The Government is eyeing up the possibility of using forestry waste to create a local biofuels industry.
The Ministry for Primary Industries (MPI) on Monday said it was currently in the process of working on a business case to establish the sector.
If it went ahead, the industry would use the residues of trees milled in New Zealand to produce biocrude, liquid and solid biofuels.
Jason Wilson, director of sector investments at Te Uru Rākau New Zealand Forest Service, says the move would help the country transition away from fossils fuels such as coal and petroleum.
"Tackling climate change is an ongoing priority for Government," Wilson said.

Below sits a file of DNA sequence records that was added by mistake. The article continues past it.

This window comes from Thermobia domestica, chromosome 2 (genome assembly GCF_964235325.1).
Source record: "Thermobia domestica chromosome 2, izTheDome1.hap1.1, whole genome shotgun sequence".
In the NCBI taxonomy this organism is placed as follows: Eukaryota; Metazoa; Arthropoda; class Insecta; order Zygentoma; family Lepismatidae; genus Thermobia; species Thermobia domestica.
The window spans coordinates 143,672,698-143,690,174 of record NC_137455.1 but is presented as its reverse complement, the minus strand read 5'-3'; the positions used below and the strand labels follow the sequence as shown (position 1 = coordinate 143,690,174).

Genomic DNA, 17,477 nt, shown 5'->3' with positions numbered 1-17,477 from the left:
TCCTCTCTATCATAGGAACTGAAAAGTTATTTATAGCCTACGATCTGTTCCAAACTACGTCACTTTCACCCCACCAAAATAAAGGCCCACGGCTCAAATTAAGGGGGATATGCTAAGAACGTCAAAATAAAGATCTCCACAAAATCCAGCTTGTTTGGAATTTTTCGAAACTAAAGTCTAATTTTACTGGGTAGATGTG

"Investigating the potential to manufacture biofuels from New Zealand wood could supercharge our efforts and deliver significant returns for our forestry and wood processing sector, rural communities, and economy."
He said although a biofuels industry had the potential to provide new jobs and boost regional centres, it would require "significant investment", so it's crucial a thorough business case be carried out before any further moves are made.
"We're excited by the potential of producing biofuels in New Zealand and we are committed towards working with the forestry and wood processing sectors to explore this opportunity, which could have lasting benefits for New Zealand."